Nemours has always fostered innovation and research as a way to do whatever is the best for our patients. We strongly believe that 3D printing is the way to go for the future: there is nothing more innovative and more novel than 3D printing within the diagnostic team. It truly increases the satisfaction level and the understanding that patients have about complex cases and makes decision-making easier for families.
Could you please tell us about a specific case in which you used 3D printing?
We actually have two we would like to share. The first is with a case where a surgeon was planning to remove a five-year-old child’s entire left kidney because of a tumor. With the assistance of a model, she was able to re-examine the surgical approach, and even do the surgery on the model before going into the operating room. She was able to practice on the model, by cutting the tumor out, and see the blood vessels and all the urinary tract systems that would be involved. She could also take this model and show the family members so they knew exactly what was going on with the child.
Because of the model, we know she was able to save 75% of the kidney instead of removing the entire organ.
There is another case we’d like to share of a child who had a large malignant tumor near their shoulder. It was coming from the scapula and was very close to the vessels in the region, making it a complex case. We had a team of specialists discuss this case in a conference and we decided to make a 3D-printed model. The idea was to show the model to the family because the surgeon wanted to have the opinion of the patient's family to decide whether to opt for surgery or chemotherapy. This is a difficult decision for a family to make, so we wanted to ensure they understood the pros and cons. In the end, the family was able to make a better-informed decision with the 3D model in hand.
They decided to opt for chemotherapy, and after the treatment we printed another model. The change was remarkable: it was amazing to see how much the tumor shrank. When this model was again taken to the clinical visit, the patient and their family could compare side by side the pre-treatment versus post-treatment tumor. It was incredible: the tumor was a big ball to begin with, and it went down to the size of a peanut.
You could not achieve the same interaction with any MRI or CT that you show to a family. We think that is where 3D printing really makes a difference. They could see that the chemotherapy was really working, and doing what we wanted. The understanding was much better than what you would have achieved with any diagnostic scan.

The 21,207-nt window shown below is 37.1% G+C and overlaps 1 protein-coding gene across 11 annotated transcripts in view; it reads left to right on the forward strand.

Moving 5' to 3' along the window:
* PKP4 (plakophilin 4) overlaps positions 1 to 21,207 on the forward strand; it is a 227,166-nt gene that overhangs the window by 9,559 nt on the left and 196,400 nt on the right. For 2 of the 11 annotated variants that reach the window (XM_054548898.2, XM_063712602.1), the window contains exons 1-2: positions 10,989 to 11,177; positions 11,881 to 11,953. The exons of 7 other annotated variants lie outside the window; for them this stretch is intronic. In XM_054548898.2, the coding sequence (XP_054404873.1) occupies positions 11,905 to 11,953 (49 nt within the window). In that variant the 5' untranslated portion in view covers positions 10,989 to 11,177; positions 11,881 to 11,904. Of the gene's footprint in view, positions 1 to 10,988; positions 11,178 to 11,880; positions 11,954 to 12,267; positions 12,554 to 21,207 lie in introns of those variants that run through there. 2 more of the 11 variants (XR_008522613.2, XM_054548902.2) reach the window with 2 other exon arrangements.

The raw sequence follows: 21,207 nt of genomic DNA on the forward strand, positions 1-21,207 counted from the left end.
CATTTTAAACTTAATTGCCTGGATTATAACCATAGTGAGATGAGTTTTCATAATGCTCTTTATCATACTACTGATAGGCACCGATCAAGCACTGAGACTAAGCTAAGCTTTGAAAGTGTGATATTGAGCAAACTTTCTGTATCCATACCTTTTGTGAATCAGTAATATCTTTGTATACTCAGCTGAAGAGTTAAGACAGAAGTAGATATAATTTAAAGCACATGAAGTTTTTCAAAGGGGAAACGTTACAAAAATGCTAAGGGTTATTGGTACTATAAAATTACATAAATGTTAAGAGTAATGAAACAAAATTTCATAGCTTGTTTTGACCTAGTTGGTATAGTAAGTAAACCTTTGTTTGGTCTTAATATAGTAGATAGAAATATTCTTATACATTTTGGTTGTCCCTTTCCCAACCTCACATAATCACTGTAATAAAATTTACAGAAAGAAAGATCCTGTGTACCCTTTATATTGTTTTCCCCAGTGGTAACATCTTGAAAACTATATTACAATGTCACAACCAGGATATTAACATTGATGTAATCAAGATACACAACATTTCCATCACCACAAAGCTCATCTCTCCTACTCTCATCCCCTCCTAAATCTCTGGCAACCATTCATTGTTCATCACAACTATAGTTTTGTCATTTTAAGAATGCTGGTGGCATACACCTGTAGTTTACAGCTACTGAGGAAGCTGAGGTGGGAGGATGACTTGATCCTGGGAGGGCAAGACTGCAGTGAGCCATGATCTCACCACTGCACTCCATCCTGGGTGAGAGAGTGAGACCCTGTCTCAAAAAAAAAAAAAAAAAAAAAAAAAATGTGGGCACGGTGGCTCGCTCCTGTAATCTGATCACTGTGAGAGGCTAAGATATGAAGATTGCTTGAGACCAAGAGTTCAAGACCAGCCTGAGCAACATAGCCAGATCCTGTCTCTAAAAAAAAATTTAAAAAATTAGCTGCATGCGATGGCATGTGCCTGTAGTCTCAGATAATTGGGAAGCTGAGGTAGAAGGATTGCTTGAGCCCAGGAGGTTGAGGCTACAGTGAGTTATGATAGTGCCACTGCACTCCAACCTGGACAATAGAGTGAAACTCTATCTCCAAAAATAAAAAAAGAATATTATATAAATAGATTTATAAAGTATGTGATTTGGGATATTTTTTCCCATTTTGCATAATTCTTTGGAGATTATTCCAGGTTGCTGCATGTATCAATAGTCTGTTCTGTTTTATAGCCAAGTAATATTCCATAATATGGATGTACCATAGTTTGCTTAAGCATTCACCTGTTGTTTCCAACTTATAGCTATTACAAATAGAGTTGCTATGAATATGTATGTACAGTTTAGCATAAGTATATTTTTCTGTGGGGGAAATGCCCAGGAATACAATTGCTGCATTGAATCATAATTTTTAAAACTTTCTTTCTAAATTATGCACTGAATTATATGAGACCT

From your perspectives, what do you think are the most important needs in order to support the continued growth of this technology in medicine?
We think that we are still in an infant phase as far as 3D printing goes in the medical field. But there are many potential things that must happen to sustain this growth. There is nothing more important than spreading knowledge and awareness about the role 3D printing has to play in transforming healthcare. So all of us and our team try to spread information amongst our peers, other fellows, and surgeons on a case-to-case basis, and overall, such as how 3D printing can impact decision-making and enhance the patient experience.
Other than that, from an infrastructure point, we think it's important for the technology to sustain itself. More specifically, we think reimbursement and insurance are big factors in that. We feel like once that happens, it will be the thing that really sets everything in place.
Up to now, we have been using money that has come from various projects, or there have been several benefactors who have donated for this specific technique. We think for anything to sustain itself, support has to come from within. So, that is the second-most important need.
The third thing that has to happen is that we have to grow in terms of research and technique. 3D printing has grown a lot, but we should continue to research and find new clinical applications. Printers that work faster. Printers that can deal with complex anatomy. All the research that has been happening must go on so we can educate people, access the financials, and continue to grow the field. Then there's no reason why this would not sustain and grow in the future.